from the who-owns-the-trees dept
Trademark lawyer Marty Schwimmer, who runs the excellent Trademark Blog, is representing a non-profit organization, Sun Cedar, that has been sued by Car-Freshener for daring to create tree-shaped blocks of wood (cedar!) that smell good. The answers and counterclaims from Sun Cedar is worth the read in full, but we'll hit a few high points here. Sun Cedar is not just a non-profit, but an organization that tries to train and to employ "at risk" individuals, including those who are homeless, ex-felons and substance abusers to help them get back on their feet. The organization creates objects out of wood, including tree shaped ornaments. It even ran a very successful Kickstarter project last year.
So, yeah, both organizations make tree shaped objects that smell nice. But that's about the extent of it. To argue that only the Little Trees trademark extends that far is a huge reach. In comparing the two, Sun Cedar's response points out that the only real similarities are the idea of a pine tree -- and that's not protectable.
Sun Cedar does not use any distinctive element that Plaintiffs could arguably claim as a mark (such as the saturated green field or block base in its Tree Design). It is questionable whether Plaintiffs can assert rights in either a blank silhouette of a tree or a blank configuration of a pine tree, because Plaintiffs (1) chose the pine tree outline for functional reasons (to the point of patenting the shape); and (2) have abandoned the blank silhouette registrations, as they do not use blank silhouettes as trademarks in commerce. Finally, Sun Cedar’s $10, thick, wooden ornaments are sold on its website, through Kickstarter, and in “green” retail stores, as opposed to in the gas stations and car washes that sell Plaintiffs’ approximately $1.00 cardboard-thin cellulose car fresheners. The two products never have and never will be offered for sale side by side in any retail setting.
But, as mentioned above, there are other serious problems here called out in the response and counterclaims that could mean that Car-Freshener is going to lose some of the trademark protections it likes to claim it has. First up: the patent issue. What's that got to do with anything? Well, you see Car-Freshener apparently also got itself a patent on its design, patent 3,065,915, granted back in November of 1962. As you're probably aware, that patent is now long expired. But what does that have to do with the trademark? Well, the patent -- which is technically on the system for removing the car freshener from the packaging over a period of time to release the smell, claims that the tree-shaped design is actually functional to make all this work:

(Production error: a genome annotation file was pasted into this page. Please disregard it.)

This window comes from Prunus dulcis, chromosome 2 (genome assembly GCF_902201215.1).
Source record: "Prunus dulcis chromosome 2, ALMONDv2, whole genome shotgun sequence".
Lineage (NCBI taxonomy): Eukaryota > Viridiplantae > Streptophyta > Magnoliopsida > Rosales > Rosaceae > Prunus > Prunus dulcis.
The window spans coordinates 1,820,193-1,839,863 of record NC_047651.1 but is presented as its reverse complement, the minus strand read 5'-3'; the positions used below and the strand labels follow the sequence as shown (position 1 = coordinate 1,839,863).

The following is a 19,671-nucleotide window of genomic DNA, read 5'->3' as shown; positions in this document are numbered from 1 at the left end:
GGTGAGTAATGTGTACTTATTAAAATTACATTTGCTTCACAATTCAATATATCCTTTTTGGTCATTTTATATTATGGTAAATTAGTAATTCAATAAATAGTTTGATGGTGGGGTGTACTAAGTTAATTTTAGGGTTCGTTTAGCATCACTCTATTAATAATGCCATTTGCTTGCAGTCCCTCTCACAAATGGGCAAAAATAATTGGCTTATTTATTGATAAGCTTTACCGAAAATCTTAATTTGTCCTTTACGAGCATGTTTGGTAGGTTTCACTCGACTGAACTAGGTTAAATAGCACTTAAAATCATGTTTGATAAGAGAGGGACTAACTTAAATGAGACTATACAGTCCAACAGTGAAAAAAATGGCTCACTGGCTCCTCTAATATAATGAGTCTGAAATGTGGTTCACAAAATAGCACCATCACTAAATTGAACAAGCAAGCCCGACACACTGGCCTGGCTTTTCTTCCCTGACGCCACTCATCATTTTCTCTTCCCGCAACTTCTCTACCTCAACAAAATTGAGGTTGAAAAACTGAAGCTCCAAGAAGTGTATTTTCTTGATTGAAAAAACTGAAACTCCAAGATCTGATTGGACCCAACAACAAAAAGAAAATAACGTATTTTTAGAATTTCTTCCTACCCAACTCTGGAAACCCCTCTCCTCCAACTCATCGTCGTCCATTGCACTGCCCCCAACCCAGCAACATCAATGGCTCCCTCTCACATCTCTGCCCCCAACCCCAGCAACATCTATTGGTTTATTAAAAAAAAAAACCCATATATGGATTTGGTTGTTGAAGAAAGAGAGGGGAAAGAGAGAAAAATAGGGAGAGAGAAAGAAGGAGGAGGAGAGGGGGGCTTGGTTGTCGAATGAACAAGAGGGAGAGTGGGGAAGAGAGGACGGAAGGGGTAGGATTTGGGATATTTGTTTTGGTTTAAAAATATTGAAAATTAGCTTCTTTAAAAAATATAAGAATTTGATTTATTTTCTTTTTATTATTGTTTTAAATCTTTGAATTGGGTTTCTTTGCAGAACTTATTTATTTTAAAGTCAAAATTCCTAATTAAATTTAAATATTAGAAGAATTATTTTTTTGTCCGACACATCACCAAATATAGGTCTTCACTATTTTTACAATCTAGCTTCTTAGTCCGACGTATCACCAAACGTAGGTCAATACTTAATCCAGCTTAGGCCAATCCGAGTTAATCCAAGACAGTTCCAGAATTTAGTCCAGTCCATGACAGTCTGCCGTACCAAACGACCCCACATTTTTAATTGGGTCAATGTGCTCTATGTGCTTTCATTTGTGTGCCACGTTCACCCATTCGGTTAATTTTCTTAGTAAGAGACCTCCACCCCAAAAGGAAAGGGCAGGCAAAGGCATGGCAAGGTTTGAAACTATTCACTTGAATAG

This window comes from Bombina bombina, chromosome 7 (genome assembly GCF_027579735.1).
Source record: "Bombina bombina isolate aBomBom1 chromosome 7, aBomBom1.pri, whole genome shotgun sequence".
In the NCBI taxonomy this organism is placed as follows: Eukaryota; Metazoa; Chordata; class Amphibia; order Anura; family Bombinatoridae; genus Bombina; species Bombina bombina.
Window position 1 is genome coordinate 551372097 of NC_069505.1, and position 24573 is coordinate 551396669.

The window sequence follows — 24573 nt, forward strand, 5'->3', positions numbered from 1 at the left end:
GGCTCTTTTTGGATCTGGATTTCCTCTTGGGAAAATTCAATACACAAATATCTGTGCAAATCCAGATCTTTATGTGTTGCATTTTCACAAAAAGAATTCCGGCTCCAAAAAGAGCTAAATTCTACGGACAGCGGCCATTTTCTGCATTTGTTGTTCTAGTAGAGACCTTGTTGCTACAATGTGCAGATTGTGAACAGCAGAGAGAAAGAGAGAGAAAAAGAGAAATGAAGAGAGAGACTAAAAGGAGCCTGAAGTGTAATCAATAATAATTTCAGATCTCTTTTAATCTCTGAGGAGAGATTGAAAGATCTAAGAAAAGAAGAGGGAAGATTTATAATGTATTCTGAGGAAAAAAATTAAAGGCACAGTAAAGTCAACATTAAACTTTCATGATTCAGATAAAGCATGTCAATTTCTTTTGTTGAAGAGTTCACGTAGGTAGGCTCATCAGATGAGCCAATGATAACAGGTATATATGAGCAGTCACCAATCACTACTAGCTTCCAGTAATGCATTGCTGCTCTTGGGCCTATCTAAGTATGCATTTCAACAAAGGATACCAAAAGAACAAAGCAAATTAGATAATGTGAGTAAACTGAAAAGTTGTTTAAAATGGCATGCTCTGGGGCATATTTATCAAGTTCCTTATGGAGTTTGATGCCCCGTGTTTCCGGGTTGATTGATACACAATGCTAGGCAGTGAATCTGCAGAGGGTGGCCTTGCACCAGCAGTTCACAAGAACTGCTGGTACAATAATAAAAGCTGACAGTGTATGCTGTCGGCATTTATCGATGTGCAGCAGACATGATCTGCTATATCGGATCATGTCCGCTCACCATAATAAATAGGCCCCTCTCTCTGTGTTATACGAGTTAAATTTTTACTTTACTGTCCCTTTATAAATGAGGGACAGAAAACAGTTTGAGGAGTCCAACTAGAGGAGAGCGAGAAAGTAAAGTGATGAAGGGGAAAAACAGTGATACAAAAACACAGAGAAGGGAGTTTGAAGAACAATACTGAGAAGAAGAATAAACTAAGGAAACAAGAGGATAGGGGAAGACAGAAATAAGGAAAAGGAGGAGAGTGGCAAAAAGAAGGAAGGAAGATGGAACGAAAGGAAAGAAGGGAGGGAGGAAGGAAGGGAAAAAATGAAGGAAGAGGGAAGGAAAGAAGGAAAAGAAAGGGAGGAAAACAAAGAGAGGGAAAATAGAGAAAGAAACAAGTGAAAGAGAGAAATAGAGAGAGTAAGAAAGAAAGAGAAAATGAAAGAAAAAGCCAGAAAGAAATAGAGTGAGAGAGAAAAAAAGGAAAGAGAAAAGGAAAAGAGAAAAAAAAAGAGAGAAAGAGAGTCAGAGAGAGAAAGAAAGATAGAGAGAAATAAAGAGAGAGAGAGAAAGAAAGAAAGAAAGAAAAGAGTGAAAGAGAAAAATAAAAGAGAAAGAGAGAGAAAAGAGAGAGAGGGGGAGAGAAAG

Upon information and belief, this diagram illustrates the system claimed by the ’915 Patent. Specifically, the diagram consists of seven images, each showing the body of the air freshener in different stages of removal from the cellophane package over a seven week period. A notch is cut in the center of the cellophane. The first week, the packaging is pulled down to the first branch and only the top of the tree is exposed. The second week, the packaging is pulled down to the second branch, exposing more of the tree, and the cellophane is tucked under the corresponding branches. This continues until the seventh week, when the tree is removed completely from the packaging.This matters to trademark law because you can't trademark functional design. That's what patent law is for. So Sun Cedar is arguing that the entire trademark here is invalid because it tried to trademark a functional design, and the fact that it's functional is proven by Car-Freshener's own patent. That's a neat legal judo move.
In short, upon information and belief, the shape of the Tree Design is essential to the use or purpose of the article for which it is registered, namely air fresheners. As such, the Tree Design is functional and is not entitled to registration, pursuant to Section 14(3) of the Lanham Act, 15 U.S.C. § 1064(3).The filing also argues that the rectangular block base of Little Trees fresheners is also functional since it's used to display names or the type of scent or other information.
The other interesting argument is that Car-Freshener actually abandoned the actual design in the trademarks that it holds on Little Trees. It gives a few examples of this, but we'll show one here to demonstrate. In arguing that Car-Freshener has abandoned trademarks like US Reg. No 1,781,016, the filing points out that the actual trademark is for a silhouette of the tree shape: